Survey: DevOps Teams Face Challenges Deploying Machine Learning Apps

Data science and machine learning teams are not doing enough training and iterating models because they may be bogged down with infrastructure, deployment and engineering issues, according to a survey released this week of 523 data scientists and machine learning by professionals Seattle-based Algorithmia Inc.

When it comes to developing and deploying machine learning, the 2018 "State of Enterprise Machine Learning" report found that larger companies, defined as having 2,500+ employees, are happier with how things are going than smaller companies with 500 employees or less.

The ability of big businesses to hire data science talent and bankroll major projects appears to make a big difference in the successful implementation of machine learning.

"In 2018, large enterprise companies have an advantage when it comes to machine learning because they have access to more data, can continue to invest in big R&D efforts, and have many problems that machine learning technology can solve cost-effectively," Diego Oppenheimer, CEO at Algorithmia, was quoted as saying in a press release announcing the survey. "And yet, even in the largest companies, productionizing and managing machine learning models remains a challenge."

Big tech-based companies including Google, Facebook and Uber are creating a new ML-based infrastructure, which Algorithmia dubs the "AI Layer." An AI Layer manages compute loads, automates deployment of machine learning models, and propagates machine learning throughout the company, according to Algorithmia.

But as Oppenheimer noted the machine learning adoption and application is not without challenges, even for tech giants.

The Algorithmia survey, which focused on organizations in North America, found that while ML is getting a big boost from "massive investments of time, money and focus," human intelligence appears to be dogging artificial intelligence efforts. "For example, data science and machine learning teams are spending too much time on infrastructure, deployment and engineering, and not nearly enough (less than 25 percent) on training and iterating models," the report on the survey results concludes.

To show where the survey respondents see ML roadblocks, Algorithmia cited the following results:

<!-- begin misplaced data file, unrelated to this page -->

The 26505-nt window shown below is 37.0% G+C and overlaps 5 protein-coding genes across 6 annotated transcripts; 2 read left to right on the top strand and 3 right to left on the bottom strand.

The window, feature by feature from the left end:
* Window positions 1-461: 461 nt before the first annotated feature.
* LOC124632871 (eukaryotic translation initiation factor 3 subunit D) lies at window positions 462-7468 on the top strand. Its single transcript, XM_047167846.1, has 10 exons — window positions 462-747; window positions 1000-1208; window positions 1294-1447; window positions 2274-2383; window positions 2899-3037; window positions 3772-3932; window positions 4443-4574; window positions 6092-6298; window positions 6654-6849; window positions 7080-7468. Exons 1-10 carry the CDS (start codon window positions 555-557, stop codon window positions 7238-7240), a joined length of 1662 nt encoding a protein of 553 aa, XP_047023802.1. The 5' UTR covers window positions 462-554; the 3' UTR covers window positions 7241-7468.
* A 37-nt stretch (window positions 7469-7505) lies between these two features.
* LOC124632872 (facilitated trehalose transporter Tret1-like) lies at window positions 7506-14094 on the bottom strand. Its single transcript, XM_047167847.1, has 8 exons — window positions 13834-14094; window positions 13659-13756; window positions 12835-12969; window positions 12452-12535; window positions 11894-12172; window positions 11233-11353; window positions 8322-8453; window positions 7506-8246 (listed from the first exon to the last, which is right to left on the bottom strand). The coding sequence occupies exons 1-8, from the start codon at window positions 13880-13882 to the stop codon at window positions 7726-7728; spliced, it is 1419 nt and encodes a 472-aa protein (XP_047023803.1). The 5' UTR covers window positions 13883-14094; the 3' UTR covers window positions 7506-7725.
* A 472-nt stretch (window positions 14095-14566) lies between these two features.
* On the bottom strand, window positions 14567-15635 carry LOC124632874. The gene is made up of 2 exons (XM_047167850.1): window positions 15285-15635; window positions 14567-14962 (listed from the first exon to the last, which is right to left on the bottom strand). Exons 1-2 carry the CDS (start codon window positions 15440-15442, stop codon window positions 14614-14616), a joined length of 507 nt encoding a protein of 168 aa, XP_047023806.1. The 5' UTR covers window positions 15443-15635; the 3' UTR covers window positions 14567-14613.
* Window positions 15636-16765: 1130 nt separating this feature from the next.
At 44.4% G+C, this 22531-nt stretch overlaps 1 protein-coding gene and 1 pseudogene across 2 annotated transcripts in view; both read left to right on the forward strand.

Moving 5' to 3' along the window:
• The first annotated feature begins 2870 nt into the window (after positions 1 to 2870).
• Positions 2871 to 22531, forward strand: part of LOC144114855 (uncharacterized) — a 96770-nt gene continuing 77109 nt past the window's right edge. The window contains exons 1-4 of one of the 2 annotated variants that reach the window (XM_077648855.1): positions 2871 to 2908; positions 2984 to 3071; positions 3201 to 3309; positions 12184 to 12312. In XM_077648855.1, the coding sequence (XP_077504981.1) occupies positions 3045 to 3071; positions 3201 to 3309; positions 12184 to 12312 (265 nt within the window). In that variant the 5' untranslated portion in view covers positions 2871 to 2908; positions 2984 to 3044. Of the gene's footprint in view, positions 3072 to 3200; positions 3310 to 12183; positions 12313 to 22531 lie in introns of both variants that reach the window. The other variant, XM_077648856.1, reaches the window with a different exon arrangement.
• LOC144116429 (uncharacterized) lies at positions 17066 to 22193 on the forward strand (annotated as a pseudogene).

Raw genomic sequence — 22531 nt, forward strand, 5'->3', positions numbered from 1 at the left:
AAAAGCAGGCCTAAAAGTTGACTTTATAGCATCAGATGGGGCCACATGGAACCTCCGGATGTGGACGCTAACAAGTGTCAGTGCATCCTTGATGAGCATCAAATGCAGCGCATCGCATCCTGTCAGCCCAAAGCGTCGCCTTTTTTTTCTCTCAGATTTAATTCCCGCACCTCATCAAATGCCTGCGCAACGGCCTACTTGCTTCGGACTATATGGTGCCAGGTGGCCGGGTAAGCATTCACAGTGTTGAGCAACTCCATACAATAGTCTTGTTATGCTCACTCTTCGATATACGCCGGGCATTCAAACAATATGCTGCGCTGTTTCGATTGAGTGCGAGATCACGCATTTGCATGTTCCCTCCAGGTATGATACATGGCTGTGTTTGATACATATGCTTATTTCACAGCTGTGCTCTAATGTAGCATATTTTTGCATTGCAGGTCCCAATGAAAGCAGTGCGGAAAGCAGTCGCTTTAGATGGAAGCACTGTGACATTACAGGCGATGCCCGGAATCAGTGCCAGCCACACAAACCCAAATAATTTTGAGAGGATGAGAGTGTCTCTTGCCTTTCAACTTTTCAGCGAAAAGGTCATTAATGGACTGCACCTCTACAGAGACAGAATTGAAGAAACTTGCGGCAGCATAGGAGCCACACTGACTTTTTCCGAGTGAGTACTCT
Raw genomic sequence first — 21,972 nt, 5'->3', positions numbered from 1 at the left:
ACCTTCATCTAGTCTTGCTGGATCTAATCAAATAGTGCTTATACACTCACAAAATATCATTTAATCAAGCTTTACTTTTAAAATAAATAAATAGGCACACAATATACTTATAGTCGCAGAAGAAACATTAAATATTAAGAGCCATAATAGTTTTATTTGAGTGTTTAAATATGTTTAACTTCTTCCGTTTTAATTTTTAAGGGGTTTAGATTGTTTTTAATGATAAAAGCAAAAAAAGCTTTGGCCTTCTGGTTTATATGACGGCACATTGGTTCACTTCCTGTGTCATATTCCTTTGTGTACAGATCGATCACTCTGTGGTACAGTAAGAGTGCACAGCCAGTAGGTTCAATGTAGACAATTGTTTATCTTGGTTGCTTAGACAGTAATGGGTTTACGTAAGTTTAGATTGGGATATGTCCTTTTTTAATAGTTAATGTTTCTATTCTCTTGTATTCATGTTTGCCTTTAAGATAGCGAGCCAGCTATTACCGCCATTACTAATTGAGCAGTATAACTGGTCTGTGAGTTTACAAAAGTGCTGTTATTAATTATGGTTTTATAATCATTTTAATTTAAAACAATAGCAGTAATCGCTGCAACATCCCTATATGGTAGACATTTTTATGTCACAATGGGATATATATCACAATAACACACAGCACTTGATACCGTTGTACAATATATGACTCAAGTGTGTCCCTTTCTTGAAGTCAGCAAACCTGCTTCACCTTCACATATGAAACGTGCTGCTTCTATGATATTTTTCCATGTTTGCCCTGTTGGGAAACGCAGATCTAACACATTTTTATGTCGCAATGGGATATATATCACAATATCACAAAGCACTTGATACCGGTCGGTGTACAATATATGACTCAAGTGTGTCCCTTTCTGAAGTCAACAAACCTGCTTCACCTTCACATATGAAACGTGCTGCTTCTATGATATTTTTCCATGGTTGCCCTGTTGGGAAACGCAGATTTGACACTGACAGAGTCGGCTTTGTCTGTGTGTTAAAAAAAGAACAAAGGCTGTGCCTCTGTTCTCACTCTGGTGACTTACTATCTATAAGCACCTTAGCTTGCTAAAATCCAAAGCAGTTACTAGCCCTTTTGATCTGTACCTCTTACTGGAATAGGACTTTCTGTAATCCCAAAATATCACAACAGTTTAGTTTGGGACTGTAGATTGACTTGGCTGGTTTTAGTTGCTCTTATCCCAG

• 30 percent of respondents reported challenges in supporting different programming languages and training frameworks. Machine learning models often are created using a number of different programming languages and training frameworks. This adds an additional level of complexity because several models, written in distinct languages and frameworks, must be pipelined together for a given task. Larger companies, like Facebook and Uber, have solved some of these issues by building large internal tools such as FBLearner and Michelangelo, respectively.
  • 38 percent of respondents reported difficulty in deploying models to the needed scale. Anecdotally, the reasons include: DevOps and IT teams not having sufficient resources; data scientists being expected to build the infrastructure to put their models into production; and a lack of existing infrastructure within the organization to support the needs of running ML models at scale.
  • 30 percent reported challenges in model management tasks such as versioning and reproducibility.

Despite these challenges Oppenheimer sees a bright future for ML in large and small enterprises: "In general, larger companies have more machine learning use-cases in production than smaller companies. But across the board, all companies are getting smarter about where and how to apply ML technology. We expect to see big leaps in productionized machine learning next year as data scientists can more easily deploy and manage their models."